It is, of course, very possible that we are simply responding in a powerfully visceral way to the relatively depersonalized violence of football.

But I think that it is more likely that we have simply “bought” the aggressive marketing of football as an action-packed and very American sport and that we are connecting it in some Jungian way to archetypal impulses fundamental to our national character, however that character might actually be defined.

But, as interesting as it might be to speculate on the reasons for the current, unchallenged popularity of football, I think that the bigger takeaway is that even on a topic as basic as this one, some of our most basic underlying assumptions seem largely without any basis in actual fact.

In other words, if we are getting this so wrong, what are the chances that we are getting much, or even anything, right as we attempt to discuss much more complex economic, social, political, and cultural issues?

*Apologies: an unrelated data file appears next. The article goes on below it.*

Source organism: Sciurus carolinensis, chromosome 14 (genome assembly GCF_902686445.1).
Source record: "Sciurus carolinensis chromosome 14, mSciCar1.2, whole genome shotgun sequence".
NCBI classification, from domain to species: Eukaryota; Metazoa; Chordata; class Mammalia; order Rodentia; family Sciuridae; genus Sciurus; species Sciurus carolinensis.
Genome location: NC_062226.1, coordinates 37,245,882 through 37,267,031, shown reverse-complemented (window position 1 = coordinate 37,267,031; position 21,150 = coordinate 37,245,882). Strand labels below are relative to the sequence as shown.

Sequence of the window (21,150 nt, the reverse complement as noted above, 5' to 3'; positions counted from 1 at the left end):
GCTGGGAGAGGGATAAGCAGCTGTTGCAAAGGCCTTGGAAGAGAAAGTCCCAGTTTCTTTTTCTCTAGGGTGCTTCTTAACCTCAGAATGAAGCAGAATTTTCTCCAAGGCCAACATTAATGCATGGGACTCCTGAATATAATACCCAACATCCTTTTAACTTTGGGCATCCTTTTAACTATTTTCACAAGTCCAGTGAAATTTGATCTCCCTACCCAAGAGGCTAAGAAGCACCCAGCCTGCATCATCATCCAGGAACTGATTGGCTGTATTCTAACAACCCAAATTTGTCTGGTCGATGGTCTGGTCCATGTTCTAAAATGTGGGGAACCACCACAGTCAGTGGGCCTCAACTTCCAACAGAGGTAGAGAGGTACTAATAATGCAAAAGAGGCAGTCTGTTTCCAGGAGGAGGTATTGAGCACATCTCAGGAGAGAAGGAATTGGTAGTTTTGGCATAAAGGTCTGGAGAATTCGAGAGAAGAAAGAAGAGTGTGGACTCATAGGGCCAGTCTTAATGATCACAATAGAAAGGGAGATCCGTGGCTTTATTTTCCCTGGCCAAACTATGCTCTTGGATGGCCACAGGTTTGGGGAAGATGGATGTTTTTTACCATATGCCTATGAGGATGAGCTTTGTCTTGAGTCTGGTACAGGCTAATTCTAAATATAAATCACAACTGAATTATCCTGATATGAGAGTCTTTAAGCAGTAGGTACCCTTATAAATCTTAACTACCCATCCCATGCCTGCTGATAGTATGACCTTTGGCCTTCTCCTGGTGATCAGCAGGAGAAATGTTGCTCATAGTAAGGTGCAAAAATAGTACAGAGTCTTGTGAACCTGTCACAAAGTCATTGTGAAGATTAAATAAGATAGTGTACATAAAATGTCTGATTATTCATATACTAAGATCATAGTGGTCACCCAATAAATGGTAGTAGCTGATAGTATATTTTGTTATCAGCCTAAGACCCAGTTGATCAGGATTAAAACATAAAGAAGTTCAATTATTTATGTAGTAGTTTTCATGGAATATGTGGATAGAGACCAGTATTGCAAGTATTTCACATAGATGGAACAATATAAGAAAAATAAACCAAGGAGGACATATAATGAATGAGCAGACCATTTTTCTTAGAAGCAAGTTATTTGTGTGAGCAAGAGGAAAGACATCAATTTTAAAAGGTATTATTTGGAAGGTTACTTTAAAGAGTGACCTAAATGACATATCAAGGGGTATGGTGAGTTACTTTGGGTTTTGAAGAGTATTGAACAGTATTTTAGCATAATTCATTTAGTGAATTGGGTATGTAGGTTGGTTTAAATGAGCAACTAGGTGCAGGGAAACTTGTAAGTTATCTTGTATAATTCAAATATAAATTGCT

Like the commercials advertising football telecasts, our public discourse seems very often to substitute hype for clarity and sensation for perception.

 

 

5 thoughts on “What Do We Really Know about Anything?

  1. I had recently read perhaps the same or a similar article that of the approximately 3 hours of a football gaime that the ball is actually in play about 20 minutes. Your article is clearly on point. If we don’t question what is available on television almost nonstop during the season, why would we not question issues that should matter more to us. Perceptions seemed to have replaced reality and facts seem irrelevant. Good article. Phil Ward